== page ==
Daniel Waters,
Generation Dead
(Hyperion, 2008)

For the most part, Oakvale High is your typical American high school. You have your jocks, the popular kids, the moderately popular and the painfully unpopular. There are cliques and conflicts, peer pressure and all those horrible and wonderful things that make up the whole teen experience. The only difference about Oakvale and the rest of the high schools across America is that it is host to the growing numbers of "living impaired teens."

A strange new phenomenon is happening in the United States; some teenagers who have died are not staying dead. Scientists don't have any answers as to why, but while they try to come up with answers, there are a few groups of people willing to help the living impaired try to fit in. At Oakvale these zombied (not the PC term) teens make up another class of students.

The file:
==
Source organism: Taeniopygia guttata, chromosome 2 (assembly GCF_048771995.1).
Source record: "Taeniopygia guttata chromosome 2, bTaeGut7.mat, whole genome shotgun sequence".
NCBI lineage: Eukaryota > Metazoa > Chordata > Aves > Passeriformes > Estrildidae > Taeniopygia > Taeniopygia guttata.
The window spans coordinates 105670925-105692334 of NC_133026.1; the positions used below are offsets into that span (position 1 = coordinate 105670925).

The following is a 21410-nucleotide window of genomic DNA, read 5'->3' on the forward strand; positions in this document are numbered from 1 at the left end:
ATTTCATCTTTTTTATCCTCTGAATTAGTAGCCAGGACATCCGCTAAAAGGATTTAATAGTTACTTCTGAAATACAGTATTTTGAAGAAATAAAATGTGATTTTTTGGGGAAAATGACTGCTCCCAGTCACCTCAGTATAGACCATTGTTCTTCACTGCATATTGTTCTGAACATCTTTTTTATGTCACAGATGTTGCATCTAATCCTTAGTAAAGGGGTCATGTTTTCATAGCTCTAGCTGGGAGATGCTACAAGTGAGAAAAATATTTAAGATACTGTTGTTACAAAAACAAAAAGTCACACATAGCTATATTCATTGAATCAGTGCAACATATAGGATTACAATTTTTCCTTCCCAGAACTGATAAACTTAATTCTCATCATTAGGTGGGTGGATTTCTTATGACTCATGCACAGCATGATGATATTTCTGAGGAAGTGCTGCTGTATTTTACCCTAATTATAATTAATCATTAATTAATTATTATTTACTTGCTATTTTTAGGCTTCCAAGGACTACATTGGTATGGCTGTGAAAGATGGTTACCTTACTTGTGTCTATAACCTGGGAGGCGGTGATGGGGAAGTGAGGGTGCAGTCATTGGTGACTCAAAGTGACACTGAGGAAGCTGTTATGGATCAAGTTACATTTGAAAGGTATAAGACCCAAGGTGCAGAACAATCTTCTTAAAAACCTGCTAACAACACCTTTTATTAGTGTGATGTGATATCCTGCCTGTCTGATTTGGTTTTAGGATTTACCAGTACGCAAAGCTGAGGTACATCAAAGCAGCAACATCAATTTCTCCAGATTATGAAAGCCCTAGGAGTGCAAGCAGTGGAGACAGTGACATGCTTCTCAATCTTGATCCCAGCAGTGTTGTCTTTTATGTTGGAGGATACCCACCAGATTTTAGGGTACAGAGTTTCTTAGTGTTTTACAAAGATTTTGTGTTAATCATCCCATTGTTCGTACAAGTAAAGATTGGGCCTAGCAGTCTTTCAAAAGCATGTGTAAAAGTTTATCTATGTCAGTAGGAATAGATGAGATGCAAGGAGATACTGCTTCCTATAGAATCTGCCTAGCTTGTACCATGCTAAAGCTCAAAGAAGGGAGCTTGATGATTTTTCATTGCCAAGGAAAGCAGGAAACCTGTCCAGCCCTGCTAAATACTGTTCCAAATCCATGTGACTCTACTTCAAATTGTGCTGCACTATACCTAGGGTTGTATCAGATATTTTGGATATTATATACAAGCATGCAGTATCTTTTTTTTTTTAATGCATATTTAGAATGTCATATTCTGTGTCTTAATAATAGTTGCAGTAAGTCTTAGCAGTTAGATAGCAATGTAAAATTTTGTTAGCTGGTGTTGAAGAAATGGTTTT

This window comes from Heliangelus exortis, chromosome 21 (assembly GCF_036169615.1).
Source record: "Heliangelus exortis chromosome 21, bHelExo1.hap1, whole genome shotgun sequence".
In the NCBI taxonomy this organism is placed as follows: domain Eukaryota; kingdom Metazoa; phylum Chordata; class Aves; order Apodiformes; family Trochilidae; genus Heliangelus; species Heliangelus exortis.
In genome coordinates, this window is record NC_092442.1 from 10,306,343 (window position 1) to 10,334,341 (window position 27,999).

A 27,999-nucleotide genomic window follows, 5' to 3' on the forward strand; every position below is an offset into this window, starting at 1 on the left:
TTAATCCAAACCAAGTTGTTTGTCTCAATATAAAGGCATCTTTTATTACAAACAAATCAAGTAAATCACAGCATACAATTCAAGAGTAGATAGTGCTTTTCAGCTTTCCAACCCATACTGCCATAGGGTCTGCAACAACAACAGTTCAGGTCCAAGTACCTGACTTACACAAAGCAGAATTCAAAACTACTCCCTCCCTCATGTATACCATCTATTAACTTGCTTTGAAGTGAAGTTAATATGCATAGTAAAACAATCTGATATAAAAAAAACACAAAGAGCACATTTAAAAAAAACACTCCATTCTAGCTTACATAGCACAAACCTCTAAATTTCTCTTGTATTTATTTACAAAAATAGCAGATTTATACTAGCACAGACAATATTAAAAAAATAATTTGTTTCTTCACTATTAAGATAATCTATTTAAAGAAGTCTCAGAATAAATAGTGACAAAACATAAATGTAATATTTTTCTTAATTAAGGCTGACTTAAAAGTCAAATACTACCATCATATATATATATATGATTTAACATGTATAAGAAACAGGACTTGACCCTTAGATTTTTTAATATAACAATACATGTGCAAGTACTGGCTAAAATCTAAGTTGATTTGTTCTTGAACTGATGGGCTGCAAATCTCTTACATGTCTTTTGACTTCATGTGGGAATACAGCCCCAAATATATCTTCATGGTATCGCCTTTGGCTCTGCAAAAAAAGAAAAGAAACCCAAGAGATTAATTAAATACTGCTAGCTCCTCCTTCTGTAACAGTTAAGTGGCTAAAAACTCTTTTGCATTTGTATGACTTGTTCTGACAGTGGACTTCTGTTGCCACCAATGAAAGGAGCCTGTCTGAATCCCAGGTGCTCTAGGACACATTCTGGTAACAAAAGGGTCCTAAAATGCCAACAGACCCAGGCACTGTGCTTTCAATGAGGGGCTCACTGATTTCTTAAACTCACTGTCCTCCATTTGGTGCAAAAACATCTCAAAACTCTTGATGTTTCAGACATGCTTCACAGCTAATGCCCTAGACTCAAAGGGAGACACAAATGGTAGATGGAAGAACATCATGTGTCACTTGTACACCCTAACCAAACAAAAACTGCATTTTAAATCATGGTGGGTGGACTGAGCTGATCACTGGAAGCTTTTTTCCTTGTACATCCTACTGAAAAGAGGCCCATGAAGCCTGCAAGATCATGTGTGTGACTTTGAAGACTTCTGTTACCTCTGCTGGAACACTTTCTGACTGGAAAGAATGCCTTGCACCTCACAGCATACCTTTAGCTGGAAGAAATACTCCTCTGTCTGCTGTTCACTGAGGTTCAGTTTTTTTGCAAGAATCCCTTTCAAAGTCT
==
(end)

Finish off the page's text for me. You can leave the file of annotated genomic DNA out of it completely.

Phoebe and her pal Margi are goth girls who are used to being stared at and not really accepted. When Phoebe befriends Tommy Williams, a living impaired/differently biotic teen, it causes more of a stir than anticipated. Suddenly lines are drawn and sides are taken as the fear of the unknown breeds hate. Adam is the star jock and Mr. Popularity; he is also Phoebe's best friend. With Phoebe, Margi and some of the undead, he joins a group to help bring awareness, understanding and tolerance to the differently biotic.

Adam's once close friend, Pete, takes hating and trying to hurt the differently biotic kids to a whole other level. He feeds off the hate and decides anyone who associates with the living impaired deserves his wrath. He is evil personified and his narrow-minded and terrifying antics gave me the creeps!

I loved Phoebe and Adam and their diverse and amusing living and nonliving pals. The beauty of this story and the writing is it's easy to forget you're reading fiction, and not at all hard to imagine this tale becoming reality. There are some funny, scary, tender and sad moments in this book, and I loved and devoured every word. Generation Dead is a clever, witty and brilliantly entertaining story that has me hoping desperately, and willing to beg the author, that this is the first in a series.

review by
Cherise Everhard

12 July 2008

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